Getting ready to leave

Our guest photographer, Renee Mboya, on her final preparations before she leaves for Lagos:

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My first week with my Toghal cushion is preoccupied with trying to figure out how to carry it. Twenty two countries, two continents, forty four cities, over five months and two seasons is the ultimate packing challenge. I mull over a couple of different options, including modifying the cushion so that it can hang, by a hook, off the side of my long leather duffle bag. I consider taking out the cushion pad, replacing it with clothes, but for a cushion that might literally be the only place I’ll have to lay my head for five months I’m reluctant to dilute its comfort. Eventually I settle on carrying it as it is and picture myself hugging it under my arm at Nigerian customs – trying to explain to them why I’ve lugged it all the way.

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The cushion is my distraction from a thousand other things that I have to think about doing, and packing. I scaled down my collection of clothing early this year in anticipation of this trip – a move I now realise might have been premature as for the last five months I have had hardly anything to wear.  I fantasise about travelling with no luggage at all, wearing only what I can find on the streets as I move and giving it away after a couple of wears. The reality is that material detached is a difficult state of mind to adhere to. I calculate in millilitres my packing quotas for shower gel and deodorant sticks and worry about how my back will hold up under the weight.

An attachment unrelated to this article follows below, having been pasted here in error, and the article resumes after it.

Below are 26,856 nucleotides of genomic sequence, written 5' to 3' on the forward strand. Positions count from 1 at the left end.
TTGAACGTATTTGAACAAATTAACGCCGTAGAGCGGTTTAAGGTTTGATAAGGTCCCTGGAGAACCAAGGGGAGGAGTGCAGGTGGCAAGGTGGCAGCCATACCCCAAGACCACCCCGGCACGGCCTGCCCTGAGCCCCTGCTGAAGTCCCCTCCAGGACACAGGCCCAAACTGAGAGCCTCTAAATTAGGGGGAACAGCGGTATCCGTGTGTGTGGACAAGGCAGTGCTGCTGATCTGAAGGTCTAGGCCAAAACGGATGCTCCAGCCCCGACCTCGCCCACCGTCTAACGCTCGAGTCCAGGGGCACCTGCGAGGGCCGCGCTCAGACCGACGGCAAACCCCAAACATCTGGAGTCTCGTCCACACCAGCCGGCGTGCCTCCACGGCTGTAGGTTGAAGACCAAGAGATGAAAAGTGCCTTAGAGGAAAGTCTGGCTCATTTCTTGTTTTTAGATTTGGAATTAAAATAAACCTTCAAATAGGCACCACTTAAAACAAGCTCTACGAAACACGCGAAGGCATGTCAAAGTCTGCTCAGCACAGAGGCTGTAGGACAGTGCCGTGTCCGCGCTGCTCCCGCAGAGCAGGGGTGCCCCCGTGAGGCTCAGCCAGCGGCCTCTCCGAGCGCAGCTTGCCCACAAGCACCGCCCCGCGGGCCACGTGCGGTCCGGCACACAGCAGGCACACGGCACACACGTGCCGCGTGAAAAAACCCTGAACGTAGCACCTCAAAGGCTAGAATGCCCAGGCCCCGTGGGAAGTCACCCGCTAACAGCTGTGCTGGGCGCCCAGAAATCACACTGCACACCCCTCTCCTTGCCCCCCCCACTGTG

A classic under-dresser, I can imagine being modest in Western Sahara or simply not matching the standards for bright-colour dressing in Senegal. Already my wardrobe falls short. I call my mother, a master packer. Her advice, exactly as I expected, comes at me in a lecture about having enough underwear and how to keep it clean and also that I mustn’t forget to pack my bathroom slippers because Athlete’s Foot and so on and so forth. She’s been giving me the same advice for a good number of years and I find it reassuring to know that in her book every situation is the same. Have good clean underwear and everything else will work out. Beware of fungi.

Renee Mboya, who chose a Sand Twigs cushion for her journey.

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